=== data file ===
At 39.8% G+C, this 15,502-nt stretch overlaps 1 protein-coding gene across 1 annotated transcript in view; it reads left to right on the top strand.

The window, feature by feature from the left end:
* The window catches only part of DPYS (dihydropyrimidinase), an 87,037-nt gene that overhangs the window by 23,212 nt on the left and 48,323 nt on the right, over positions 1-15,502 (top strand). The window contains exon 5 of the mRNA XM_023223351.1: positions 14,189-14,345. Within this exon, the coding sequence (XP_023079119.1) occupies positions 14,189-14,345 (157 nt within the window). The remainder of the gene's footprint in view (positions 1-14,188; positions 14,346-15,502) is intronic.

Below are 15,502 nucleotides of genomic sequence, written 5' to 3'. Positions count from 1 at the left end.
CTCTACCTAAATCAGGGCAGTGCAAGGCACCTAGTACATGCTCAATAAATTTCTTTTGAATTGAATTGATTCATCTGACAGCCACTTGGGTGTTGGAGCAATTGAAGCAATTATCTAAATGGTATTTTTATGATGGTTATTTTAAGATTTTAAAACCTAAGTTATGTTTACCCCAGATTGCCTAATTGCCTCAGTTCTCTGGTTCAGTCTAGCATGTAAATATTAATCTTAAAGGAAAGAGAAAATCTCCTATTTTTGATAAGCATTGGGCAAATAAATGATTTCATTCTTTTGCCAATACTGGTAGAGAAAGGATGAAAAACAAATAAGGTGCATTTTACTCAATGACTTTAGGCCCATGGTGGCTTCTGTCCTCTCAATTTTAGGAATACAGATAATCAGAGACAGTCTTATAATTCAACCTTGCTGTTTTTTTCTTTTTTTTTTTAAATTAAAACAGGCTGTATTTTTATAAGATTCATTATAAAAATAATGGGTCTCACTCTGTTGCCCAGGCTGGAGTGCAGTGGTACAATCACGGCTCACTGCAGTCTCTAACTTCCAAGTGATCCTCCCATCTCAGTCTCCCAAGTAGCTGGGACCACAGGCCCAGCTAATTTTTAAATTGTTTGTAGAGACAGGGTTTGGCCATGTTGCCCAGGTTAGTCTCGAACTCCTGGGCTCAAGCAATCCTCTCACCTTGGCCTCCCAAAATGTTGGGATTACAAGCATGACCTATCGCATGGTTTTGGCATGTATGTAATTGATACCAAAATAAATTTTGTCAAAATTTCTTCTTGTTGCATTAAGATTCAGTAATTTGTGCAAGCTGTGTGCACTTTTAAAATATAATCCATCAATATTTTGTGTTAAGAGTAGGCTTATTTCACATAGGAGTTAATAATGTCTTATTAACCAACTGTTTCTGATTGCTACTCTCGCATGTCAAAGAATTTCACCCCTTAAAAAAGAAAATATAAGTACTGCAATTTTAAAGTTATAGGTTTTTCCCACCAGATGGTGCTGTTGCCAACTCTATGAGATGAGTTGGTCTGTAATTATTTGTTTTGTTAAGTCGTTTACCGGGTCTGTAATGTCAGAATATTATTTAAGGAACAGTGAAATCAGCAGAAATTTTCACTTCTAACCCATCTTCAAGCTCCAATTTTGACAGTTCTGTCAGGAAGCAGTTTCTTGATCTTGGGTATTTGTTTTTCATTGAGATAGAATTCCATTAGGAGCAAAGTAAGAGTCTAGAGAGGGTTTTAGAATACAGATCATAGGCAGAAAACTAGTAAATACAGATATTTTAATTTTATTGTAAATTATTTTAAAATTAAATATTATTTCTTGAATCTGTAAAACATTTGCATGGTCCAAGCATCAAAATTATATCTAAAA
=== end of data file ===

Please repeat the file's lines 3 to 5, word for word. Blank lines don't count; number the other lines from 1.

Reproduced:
* The window catches only part of DPYS (dihydropyrimidinase), an 87,037-nt gene that overhangs the window by 23,212 nt on the left and 48,323 nt on the right, over positions 1-15,502 (top strand). The window contains exon 5 of the mRNA XM_023223351.1: positions 14,189-14,345. Within this exon, the coding sequence (XP_023079119.1) occupies positions 14,189-14,345 (157 nt within the window). The remainder of the gene's footprint in view (positions 1-14,188; positions 14,346-15,502) is intronic.

Below are 15,502 nucleotides of genomic sequence, written 5' to 3'. Positions count from 1 at the left end.
CTCTACCTAAATCAGGGCAGTGCAAGGCACCTAGTACATGCTCAATAAATTTCTTTTGAATTGAATTGATTCATCTGACAGCCACTTGGGTGTTGGAGCAATTGAAGCAATTATCTAAATGGTATTTTTATGATGGTTATTTTAAGATTTTAAAACCTAAGTTATGTTTACCCCAGATTGCCTAATTGCCTCAGTTCTCTGGTTCAGTCTAGCATGTAAATATTAATCTTAAAGGAAAGAGAAAATCTCCTATTTTTGATAAGCATTGGGCAAATAAATGATTTCATTCTTTTGCCAATACTGGTAGAGAAAGGATGAAAAACAAATAAGGTGCATTTTACTCAATGACTTTAGGCCCATGGTGGCTTCTGTCCTCTCAATTTTAGGAATACAGATAATCAGAGACAGTCTTATAATTCAACCTTGCTGTTTTTTTCTTTTTTTTTTTAAATTAAAACAGGCTGTATTTTTATAAGATTCATTATAAAAATAATGGGTCTCACTCTGTTGCCCAGGCTGGAGTGCAGTGGTACAATCACGGCTCACTGCAGTCTCTAACTTCCAAGTGATCCTCCCATCTCAGTCTCCCAAGTAGCTGGGACCACAGGCCCAGCTAATTTTTAAATTGTTTGTAGAGACAGGGTTTGGCCATGTTGCCCAGGTTAGTCTCGAACTCCTGGGCTCAAGCAATCCTCTCACCTTGGCCTCCCAAAATGTTGGGATTACAAGCATGACCTATCGCATGGTTTTGGCATGTATGTAATTGATACCAAAATAAATTTTGTCAAAATTTCTTCTTGTTGCATTAAGATTCAGTAATTTGTGCAAGCTGTGTGCACTTTTAAAATATAATCCATCAATATTTTGTGTTAAGAGTAGGCTTATTTCACATAGGAGTTAATAATGTCTTATTAACCAACTGTTTCTGATTGCTACTCTCGCATGTCAAAGAATTTCACCCCTTAAAAAAGAAAATATAAGTACTGCAATTTTAAAGTTATAGGTTTTTCCCACCAGATGGTGCTGTTGCCAACTCTATGAGATGAGTTGGTCTGTAATTATTTGTTTTGTTAAGTCGTTTACCGGGTCTGTAATGTCAGAATATTATTTAAGGAACAGTGAAATCAGCAGAAATTTTCACTTCTAACCCATCTTCAAGCTCCAATTTTGACAGTTCTGTCAGGAAGCAGTTTCTTGATCTTGGGTATTTGTTTTTCATTGAGATAGAATTCCATTAGGAGCAAAGTAAGAGTCTAGAGAGGGTTTTAGAATACAGATCATAGGCAGAAAACTAGTAAATACAGATATTTTAATTTTATTGTAAATTATTTTAAAATTAAATATTATTTCTTGAATCTGTAAAACATTTGCATGGTCCAAGCATCAAAATTATATCTAAAA